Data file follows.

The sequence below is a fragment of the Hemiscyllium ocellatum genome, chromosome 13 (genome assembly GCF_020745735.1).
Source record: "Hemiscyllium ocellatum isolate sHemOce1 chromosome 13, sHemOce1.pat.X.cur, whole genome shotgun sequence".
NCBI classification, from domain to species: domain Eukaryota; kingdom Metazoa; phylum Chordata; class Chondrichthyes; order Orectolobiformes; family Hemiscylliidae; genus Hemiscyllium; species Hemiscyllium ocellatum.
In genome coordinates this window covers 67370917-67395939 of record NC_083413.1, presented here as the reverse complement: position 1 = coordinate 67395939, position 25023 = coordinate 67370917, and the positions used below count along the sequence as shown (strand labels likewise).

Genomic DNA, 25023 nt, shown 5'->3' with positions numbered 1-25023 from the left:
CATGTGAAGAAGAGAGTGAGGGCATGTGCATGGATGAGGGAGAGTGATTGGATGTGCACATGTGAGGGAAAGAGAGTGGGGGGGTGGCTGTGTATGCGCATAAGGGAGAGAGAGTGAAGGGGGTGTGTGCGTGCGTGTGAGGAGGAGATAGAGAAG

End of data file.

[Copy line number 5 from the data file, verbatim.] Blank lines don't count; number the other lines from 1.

Genomic DNA, 25023 nt, shown 5'->3' with positions numbered 1-25023 from the left: